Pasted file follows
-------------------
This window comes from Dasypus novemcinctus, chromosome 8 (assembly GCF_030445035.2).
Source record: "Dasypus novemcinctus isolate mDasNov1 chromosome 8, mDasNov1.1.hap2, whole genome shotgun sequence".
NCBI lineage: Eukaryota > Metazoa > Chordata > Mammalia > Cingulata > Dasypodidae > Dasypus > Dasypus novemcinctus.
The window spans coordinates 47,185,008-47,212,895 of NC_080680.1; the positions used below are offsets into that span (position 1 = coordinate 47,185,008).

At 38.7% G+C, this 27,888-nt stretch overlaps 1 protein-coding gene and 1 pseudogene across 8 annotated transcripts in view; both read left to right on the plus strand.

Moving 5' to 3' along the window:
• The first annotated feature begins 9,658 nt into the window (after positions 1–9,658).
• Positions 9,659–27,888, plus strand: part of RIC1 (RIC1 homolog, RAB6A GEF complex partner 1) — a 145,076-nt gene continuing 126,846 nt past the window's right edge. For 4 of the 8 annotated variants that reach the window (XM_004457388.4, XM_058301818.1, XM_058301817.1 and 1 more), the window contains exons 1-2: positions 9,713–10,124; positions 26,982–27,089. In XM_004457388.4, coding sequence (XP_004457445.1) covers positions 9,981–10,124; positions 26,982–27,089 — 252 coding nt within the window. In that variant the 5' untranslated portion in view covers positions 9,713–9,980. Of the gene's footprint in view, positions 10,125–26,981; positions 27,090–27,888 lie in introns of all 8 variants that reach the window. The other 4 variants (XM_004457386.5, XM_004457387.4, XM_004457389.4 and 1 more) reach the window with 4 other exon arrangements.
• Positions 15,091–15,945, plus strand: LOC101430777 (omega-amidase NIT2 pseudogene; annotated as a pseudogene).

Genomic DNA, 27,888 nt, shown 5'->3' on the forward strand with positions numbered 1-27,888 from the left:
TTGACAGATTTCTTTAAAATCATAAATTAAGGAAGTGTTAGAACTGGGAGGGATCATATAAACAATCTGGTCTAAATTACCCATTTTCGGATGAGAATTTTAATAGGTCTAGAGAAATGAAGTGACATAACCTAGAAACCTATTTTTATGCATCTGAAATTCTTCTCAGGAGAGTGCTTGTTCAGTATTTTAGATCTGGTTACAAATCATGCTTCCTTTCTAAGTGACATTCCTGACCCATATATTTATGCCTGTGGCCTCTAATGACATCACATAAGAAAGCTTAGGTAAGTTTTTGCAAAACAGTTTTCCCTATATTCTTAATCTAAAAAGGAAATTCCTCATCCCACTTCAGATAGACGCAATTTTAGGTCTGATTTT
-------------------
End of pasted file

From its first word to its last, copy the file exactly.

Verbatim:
This window comes from Dasypus novemcinctus, chromosome 8 (assembly GCF_030445035.2).
Source record: "Dasypus novemcinctus isolate mDasNov1 chromosome 8, mDasNov1.1.hap2, whole genome shotgun sequence".
NCBI lineage: Eukaryota > Metazoa > Chordata > Mammalia > Cingulata > Dasypodidae > Dasypus > Dasypus novemcinctus.
The window spans coordinates 47,185,008-47,212,895 of NC_080680.1; the positions used below are offsets into that span (position 1 = coordinate 47,185,008).

At 38.7% G+C, this 27,888-nt stretch overlaps 1 protein-coding gene and 1 pseudogene across 8 annotated transcripts in view; both read left to right on the plus strand.

Moving 5' to 3' along the window:
• The first annotated feature begins 9,658 nt into the window (after positions 1–9,658).
• Positions 9,659–27,888, plus strand: part of RIC1 (RIC1 homolog, RAB6A GEF complex partner 1) — a 145,076-nt gene continuing 126,846 nt past the window's right edge. For 4 of the 8 annotated variants that reach the window (XM_004457388.4, XM_058301818.1, XM_058301817.1 and 1 more), the window contains exons 1-2: positions 9,713–10,124; positions 26,982–27,089. In XM_004457388.4, coding sequence (XP_004457445.1) covers positions 9,981–10,124; positions 26,982–27,089 — 252 coding nt within the window. In that variant the 5' untranslated portion in view covers positions 9,713–9,980. Of the gene's footprint in view, positions 10,125–26,981; positions 27,090–27,888 lie in introns of all 8 variants that reach the window. The other 4 variants (XM_004457386.5, XM_004457387.4, XM_004457389.4 and 1 more) reach the window with 4 other exon arrangements.
• Positions 15,091–15,945, plus strand: LOC101430777 (omega-amidase NIT2 pseudogene; annotated as a pseudogene).

Genomic DNA, 27,888 nt, shown 5'->3' on the forward strand with positions numbered 1-27,888 from the left:
TTGACAGATTTCTTTAAAATCATAAATTAAGGAAGTGTTAGAACTGGGAGGGATCATATAAACAATCTGGTCTAAATTACCCATTTTCGGATGAGAATTTTAATAGGTCTAGAGAAATGAAGTGACATAACCTAGAAACCTATTTTTATGCATCTGAAATTCTTCTCAGGAGAGTGCTTGTTCAGTATTTTAGATCTGGTTACAAATCATGCTTCCTTTCTAAGTGACATTCCTGACCCATATATTTATGCCTGTGGCCTCTAATGACATCACATAAGAAAGCTTAGGTAAGTTTTTGCAAAACAGTTTTCCCTATATTCTTAATCTAAAAAGGAAATTCCTCATCCCACTTCAGATAGACGCAATTTTAGGTCTGATTTT